Then we went to Woodward, and while there we dropped in at MRT, where we have had a past business relationship. Their friendly parts guy, Dan Garn, was showing us around their new shop when we just happened upon a pile of brand new 99-04 Cobra Lower Control Arms, which he said would fit the car, although the track would be bigger. AND they were only $200 for the pair, including ball joints!
    He also said that we MIGHT need a set of camber caster plates, but that they weren’t absolutely necessary. Oh, well, in for a penny, in for a pound. Another $160.00 (also still on my shelf)

    Item 3 Spindles. For these lower control arms, we’d need SN-95 front spindles. I managed to score a pair for $100 from the buy sell forum of our club! Unfortunately I didn’t need them in the end, but since they’re as rare as hen’s teeth, I’ll keep ‘em

    Item 4 Springs. Here we go, again. MRT got a set of H&R springs for around $250. Ahhhhh. Good thing I have credit cards

    Item 5 Front brakes. It seems that the 5 lug conversion brakes I got at a bargain won’t fit the SN-95 spindle/hub, and the brand new lower control arms won’t fit in a fox . Not to mention hubs and bearings which I didn’t have. What to do? SSBC lists a brand new set of 99-04 front brakes and calipers for something like $1100, more if you want polished calipers. Hubs not included.
    Brainstorm!! I called Mustang Specialteaz, where the proprietor Jeff just happened to get in a wrecked 1995 GT that day. $350CDN, for a complete set of front brakes, hubs, calipers, lines, struts, nuts, bolts and whatever. It seems that the owner of this forlorn car smacked it up only a few days after installing brand new rotors and pads. Score another one for the Steinberg low budget team. Jeff also gave me the SN95 master cylinder, vacumn assist, and brake proportioning valve. While on his premisis, I also scored for another few dollars the rear discs, hubs and axles, so we were all set to do a complete 4 wheel disc system. Problem is, now I had a perfectly good 5-lug conversion kit which I didn’t need at all.

    Item 7 Stainless braided brake lines Sounds sexy, eh? Apparently it will firm up the pedal, and if there’s one thing I really hate it’s a squishy brake pedal.$120

    Item 8 Rear lower control arms In for a penny....since we’re getting new shocks
    anyway, might as well go all the way. $200

    Item 9 KYB shocks. These were part of the original plan: just shocks and ball joints.
    Another $200
    Last edited by Quicksilver; 12-07-2020 at 09:43 AM.
    2016 Jaguar F-Type "S" vert
    '89 Coupe, ,'19 Fusion hybrid,
    '18 Ecosport, 2018 F-550 Dump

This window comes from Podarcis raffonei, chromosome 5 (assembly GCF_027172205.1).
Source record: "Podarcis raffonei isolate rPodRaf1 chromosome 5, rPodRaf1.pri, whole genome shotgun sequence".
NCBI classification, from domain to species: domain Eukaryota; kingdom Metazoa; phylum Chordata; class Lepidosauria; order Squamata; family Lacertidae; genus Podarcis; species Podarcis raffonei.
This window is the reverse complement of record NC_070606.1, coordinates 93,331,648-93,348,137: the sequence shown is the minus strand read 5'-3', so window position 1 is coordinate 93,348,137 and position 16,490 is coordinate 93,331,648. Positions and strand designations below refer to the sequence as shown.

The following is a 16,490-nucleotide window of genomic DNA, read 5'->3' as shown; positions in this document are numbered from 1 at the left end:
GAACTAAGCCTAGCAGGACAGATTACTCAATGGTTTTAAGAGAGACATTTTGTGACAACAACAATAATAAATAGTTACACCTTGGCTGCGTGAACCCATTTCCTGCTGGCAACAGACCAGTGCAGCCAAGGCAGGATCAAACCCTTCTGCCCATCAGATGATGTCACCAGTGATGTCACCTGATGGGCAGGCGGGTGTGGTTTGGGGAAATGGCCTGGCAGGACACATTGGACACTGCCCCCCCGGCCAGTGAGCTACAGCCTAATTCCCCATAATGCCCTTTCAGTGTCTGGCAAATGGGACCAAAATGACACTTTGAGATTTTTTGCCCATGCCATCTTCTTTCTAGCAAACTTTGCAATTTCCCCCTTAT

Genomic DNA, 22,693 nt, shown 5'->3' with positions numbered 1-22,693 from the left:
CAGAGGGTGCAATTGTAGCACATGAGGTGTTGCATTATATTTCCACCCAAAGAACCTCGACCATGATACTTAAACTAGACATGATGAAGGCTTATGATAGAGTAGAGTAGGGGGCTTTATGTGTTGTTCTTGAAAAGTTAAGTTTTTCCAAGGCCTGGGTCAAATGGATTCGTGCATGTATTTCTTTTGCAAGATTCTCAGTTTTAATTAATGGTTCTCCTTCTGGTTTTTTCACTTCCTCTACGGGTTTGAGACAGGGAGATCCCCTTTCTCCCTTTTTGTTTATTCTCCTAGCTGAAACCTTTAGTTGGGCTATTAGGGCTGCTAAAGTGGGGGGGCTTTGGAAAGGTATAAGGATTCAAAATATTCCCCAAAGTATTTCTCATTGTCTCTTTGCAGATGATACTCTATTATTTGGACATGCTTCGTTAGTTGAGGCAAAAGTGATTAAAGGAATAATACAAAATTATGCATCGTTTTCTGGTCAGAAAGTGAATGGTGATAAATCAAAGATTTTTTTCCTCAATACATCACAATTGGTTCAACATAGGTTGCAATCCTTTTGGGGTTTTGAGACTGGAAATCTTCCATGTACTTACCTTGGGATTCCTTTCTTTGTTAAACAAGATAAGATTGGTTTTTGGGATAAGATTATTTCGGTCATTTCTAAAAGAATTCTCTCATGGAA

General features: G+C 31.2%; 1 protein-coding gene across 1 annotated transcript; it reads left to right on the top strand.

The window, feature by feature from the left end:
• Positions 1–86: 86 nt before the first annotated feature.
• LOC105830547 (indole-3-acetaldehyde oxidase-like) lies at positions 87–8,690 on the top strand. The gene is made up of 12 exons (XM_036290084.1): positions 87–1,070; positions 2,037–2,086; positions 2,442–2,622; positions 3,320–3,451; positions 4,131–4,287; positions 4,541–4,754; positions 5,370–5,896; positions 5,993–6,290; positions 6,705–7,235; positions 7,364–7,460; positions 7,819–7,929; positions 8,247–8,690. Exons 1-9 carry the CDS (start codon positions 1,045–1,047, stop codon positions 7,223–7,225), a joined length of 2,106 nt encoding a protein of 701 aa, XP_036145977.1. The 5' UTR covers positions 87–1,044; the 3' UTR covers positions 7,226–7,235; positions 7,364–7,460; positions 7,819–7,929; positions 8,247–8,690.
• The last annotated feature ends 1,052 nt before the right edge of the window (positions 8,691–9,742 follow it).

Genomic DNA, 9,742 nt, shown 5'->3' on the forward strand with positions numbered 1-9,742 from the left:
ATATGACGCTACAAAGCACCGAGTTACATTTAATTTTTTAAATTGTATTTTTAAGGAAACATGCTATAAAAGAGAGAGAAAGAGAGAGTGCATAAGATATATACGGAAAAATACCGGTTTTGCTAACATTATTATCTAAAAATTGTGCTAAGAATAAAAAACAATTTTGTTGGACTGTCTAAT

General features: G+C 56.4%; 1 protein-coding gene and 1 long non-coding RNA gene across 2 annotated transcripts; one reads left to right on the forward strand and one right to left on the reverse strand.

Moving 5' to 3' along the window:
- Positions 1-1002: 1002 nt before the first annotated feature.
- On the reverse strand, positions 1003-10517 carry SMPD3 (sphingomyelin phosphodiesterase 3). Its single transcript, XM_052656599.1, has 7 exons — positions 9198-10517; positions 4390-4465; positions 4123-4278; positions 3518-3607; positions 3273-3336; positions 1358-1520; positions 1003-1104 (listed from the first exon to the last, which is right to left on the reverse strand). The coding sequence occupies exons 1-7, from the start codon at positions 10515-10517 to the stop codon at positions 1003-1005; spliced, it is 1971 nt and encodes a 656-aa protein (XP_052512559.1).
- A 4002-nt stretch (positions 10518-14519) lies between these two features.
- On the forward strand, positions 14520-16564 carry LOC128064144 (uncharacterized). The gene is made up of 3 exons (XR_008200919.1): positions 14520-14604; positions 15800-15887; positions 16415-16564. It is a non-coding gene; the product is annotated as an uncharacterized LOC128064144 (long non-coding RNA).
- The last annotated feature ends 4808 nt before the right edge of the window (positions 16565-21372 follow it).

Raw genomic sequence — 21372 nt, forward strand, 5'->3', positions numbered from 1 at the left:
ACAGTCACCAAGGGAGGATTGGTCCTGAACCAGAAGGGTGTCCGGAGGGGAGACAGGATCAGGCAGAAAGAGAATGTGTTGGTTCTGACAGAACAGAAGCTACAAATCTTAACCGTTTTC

'19 F250 Crewcab;
    '17 F-250 work/plow truck

  2. #2
    Join Date
    Mar 2014
    And we continue.
    Item 10 Wheels and tires We already had a perfectly good set of 245/45/17 Goodyears, at least 80% tread, mounted on pristine 35th Anniversary GT rims, so that’s why we needed a 5 lug conversion, which led to the brakes, struts, shocks, and everything else. No cost as we already had them. Turns out the tires weren’t so good in rain. So, some months later, on went a new set of Yokohama “S-Drivers”. That cured the problem.

    Item 11 Headlights Just because I promised. Besides, they’ll look good. Another $299 U.S. Since they’ve been on the car, we’ve had mixed reviews. Some people think they look very “ricy” and others really like them. For ease of installation I’ll take them over stockers any time.

    Item 12 Hood While we were at MRT, #2 son fell in love with a twin scoop Saleen style fibreglass hood. He bought and paid for it, and drove it across the border in full view under his hatch, but I suppose I’ll have to spring for installation. Only $300. Unfortunately, the Redline hood shocks won’t fit.

    Last but not least. I won’t number this one because, well, it’s an unlucky number. However, #1 son just happens to have a Maximum Motorsports strut tower brace left over from the previously mentioned past business experience. It won’t fit his car because of the aftermarket BBK intake manifold, so it will migrate over to #2's hatch. Free. (Well, actually #1 owes me big time, so this is might be called an interest payment!)
    My newfound trading abilities suggest that I can recover at least some of this money. I can sell the 5-lug rotors and pads, the old hood, that sort of thing.

    Some few weeks later, Uncle Rick took the black hatch under his wing (and into his garage), where he and his helper began dis-assembling the underside of the car. The first thing these temerarious adventurers noticed was that the underside of this 18 year old, $1100 special was in absolutely unsullied (albeit dirty), rustfree, condition. The strut towers were suitably strutting, the floorboards were properly flooring, and the brake and fuel lines were braking and flowing. So we immediately felt better about spending the money we were about to foolishly spend.

    Naturally, no battle plan survives the first skirmish. Lots of problems reared their ugly heads. The problem with problems is that each one of them takes time and effort, which coincidentally raise the dollar cost of the project.
    Turns out that the free SN95 vaccumn booster was broken, although the SN95 master cylinder was fine. The rear rotors were too rusty to ressurect, so we needed new ones. Ah well, Rick just happened to have a perfectly good set of slotted/coated rear rotors, so, what the hey. But of course, they wouldn’t match the fronts, so out comes the credit card to obtain a set of front slotted/coated rotors.